AVMA persuades Petco to adjust ads’ messaging

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A recent advertising campaign by Petco raised the hackles of veterinarians after it touted a 7-Point Pet Care Check by groomers. The AVMA, after hearing concerns from members, reached out to the company and since then has come to an agreement that Petco will clarify the message to promote veterinary care.

Petco 7-Point Pet Care Check ad

On May 17, the national pet retailer launched the campaign in support of its wellness and grooming offerings at local stores. The campaign includes a new television spot highlighting the company’s 7-Point Pet Care Check. In addition to “pet stylists,” or groomers, asking owners about their pet’s age, activity level, diet, any health concerns, current vaccinations, and any medications their pet may be on, “the 7-Point Pet Care Check is designed to assess the pet from nose to tail, making sure every pet appears healthy on the outside and also visually looking to identify any possible issues pet parents may need to address with a veterinarian,” according to a company press release. This involves groomers looking at the pet’s eyes, ears, nose, mouth and teeth, paw pads, skin and coat, and underside for odors, irritation, or other “warning signs” that may signal health issues.

Soon after the advertisements debuted online and on television, the American Association of Veterinary State Boards sent a message to its member boards via email to make them aware of the advertisement. James T. Penrod, executive director of the AAVSB, said the association has received several replies that state boards of veterinary medicine would be reviewing the advertisement at their next scheduled meeting.

In addition, the AVMA heard concerns from members about the ads, specifically that anything out of the ordinary discovered during a pet’s grooming visit should be assessed by a veterinarian and treated as necessary. AVMA staff and Petco leadership met May 26 to come to a better understanding about the company’s messaging.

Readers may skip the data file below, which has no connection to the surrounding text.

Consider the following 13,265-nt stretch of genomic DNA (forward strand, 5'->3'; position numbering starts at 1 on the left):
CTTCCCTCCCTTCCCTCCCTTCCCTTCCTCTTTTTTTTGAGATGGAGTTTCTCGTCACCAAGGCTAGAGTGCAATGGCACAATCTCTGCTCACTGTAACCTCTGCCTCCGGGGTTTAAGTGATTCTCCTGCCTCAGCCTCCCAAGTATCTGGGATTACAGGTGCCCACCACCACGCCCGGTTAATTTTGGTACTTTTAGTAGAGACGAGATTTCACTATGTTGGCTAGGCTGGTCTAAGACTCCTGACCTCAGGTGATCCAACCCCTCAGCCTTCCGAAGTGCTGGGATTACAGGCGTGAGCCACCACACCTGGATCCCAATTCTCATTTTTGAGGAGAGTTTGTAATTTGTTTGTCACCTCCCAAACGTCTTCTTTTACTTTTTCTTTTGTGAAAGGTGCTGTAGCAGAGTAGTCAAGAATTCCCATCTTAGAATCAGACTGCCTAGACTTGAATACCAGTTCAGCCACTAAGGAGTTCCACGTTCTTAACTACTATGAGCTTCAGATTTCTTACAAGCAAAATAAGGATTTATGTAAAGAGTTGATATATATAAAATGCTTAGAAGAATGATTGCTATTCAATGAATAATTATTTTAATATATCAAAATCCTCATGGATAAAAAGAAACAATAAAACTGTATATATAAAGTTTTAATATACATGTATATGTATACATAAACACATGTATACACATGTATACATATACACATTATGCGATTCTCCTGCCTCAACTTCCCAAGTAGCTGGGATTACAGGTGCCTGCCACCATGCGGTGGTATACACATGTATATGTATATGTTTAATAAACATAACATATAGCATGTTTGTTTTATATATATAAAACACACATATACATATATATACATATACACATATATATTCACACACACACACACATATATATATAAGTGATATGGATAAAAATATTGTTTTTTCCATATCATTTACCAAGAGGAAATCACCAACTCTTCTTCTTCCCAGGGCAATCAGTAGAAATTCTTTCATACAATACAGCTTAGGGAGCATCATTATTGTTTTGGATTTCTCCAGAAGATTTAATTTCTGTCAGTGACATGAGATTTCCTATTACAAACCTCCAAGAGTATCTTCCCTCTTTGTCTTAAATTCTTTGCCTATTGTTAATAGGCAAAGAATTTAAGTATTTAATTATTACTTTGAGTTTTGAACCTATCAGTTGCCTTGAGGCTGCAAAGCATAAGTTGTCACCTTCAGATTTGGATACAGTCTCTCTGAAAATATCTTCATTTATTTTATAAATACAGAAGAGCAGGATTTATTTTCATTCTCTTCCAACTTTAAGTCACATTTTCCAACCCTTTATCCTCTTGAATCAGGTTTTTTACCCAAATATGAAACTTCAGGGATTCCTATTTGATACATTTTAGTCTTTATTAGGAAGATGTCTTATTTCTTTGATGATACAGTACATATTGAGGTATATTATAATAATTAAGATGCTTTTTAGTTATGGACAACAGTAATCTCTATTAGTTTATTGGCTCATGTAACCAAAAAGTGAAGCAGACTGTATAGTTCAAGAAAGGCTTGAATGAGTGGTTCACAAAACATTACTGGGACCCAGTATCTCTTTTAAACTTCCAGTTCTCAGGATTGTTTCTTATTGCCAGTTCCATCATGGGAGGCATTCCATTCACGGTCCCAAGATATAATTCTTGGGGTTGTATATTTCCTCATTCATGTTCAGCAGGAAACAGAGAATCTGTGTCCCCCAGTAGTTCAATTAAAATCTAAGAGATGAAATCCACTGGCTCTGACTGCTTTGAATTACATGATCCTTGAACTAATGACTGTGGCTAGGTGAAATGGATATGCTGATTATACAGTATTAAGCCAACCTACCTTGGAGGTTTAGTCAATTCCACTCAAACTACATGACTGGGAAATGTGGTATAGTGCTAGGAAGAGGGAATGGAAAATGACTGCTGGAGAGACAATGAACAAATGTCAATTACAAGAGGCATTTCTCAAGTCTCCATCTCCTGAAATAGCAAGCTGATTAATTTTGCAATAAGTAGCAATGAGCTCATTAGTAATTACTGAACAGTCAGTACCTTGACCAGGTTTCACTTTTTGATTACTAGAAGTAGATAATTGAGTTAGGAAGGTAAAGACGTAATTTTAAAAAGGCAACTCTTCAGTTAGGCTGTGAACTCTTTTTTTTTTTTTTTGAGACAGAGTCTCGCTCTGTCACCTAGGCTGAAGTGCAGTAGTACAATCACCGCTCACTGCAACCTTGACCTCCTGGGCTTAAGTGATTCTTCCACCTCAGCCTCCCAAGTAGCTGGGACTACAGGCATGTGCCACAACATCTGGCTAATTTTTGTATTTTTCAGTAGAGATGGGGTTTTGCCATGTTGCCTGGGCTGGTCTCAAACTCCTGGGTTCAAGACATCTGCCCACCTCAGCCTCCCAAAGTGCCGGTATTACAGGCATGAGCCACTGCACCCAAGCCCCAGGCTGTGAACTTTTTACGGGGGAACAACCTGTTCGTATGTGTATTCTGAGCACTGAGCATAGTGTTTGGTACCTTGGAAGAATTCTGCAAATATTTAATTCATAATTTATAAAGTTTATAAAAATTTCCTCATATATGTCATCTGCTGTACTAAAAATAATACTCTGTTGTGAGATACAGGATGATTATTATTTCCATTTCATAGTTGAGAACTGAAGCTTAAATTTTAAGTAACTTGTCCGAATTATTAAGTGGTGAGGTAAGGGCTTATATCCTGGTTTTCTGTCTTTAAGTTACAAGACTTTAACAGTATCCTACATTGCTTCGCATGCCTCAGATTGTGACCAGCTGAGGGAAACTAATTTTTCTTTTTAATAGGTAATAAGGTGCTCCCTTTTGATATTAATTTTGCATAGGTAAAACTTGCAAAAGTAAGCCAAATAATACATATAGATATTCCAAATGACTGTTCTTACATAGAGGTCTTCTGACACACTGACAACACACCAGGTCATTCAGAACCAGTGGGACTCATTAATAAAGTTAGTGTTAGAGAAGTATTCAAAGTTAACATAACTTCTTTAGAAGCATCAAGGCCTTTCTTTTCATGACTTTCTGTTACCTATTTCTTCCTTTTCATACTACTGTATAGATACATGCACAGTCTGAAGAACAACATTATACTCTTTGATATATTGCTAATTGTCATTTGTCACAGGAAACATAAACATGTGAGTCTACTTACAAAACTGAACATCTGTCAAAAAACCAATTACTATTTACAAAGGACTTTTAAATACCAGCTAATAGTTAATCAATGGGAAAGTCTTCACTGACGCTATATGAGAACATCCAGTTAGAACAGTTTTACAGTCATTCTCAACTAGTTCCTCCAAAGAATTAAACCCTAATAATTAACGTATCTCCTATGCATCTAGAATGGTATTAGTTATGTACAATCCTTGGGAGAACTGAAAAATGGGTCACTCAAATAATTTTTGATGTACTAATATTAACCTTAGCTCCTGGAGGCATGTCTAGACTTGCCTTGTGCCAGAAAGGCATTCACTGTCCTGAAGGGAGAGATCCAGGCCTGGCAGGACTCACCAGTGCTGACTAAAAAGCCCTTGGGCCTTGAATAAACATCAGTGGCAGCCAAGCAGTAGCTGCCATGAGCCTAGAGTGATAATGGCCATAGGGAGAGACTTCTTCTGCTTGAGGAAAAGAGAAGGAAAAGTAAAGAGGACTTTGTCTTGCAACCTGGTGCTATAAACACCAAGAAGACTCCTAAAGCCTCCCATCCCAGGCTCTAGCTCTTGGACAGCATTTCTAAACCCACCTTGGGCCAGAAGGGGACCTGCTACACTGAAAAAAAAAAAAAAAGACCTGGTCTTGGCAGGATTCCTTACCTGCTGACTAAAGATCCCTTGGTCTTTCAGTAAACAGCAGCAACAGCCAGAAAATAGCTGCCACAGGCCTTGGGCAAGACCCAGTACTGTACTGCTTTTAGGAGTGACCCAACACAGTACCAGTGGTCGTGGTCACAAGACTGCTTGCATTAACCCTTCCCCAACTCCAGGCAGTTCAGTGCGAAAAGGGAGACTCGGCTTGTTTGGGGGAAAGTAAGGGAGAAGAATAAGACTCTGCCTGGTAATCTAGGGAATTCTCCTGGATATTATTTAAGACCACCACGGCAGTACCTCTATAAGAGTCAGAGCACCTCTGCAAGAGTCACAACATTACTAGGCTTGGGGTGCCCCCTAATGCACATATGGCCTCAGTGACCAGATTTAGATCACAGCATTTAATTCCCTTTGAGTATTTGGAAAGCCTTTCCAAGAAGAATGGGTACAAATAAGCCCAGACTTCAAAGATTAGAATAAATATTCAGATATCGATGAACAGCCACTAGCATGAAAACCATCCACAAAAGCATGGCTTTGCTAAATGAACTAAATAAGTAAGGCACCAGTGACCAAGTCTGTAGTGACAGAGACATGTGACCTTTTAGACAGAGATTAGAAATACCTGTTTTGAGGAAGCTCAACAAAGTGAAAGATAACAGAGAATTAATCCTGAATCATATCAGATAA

“Petco has assured us that appropriate and timely referral for veterinary services is a key pillar of training for their grooming staff in implementing Petco’s new 7 Point Pet Care Check. Unfortunately, that message did not come through clearly in Petco’s advertising campaign. Petco and the AVMA agree that grooming visits are not a substitute for routine checkups and preventive care provided by veterinarians. Petco recognizes there is an opportunity to clarify the message and is working with the AVMA on how best to accomplish that,” according to a May 27 post on the AVMA@Work blog.

Already, Petco has adjusted information on its website and the campaign’s YouTube videos with the disclaimer “The 7-Point Pet Care Check is not a substitute for regular examinations and care from a licensed veterinarian.”

The AVMA was also told that the pet retailer will incorporate appropriate messaging for its television commercials, but because of complexities associated with that format, it may take longer to accomplish.

“In addition to addressing current concerns, Petco has expressed interest in working with the AVMA to collaboratively promote the importance of veterinary care, both therapeutic and preventive, to the pet service-consuming public. Accordingly, our conversation appears to have not only raised awareness and resulted in steps to address current concerns, but has opened the door to future opportunities to protect the good health of our veterinary patients,” the blog post reads.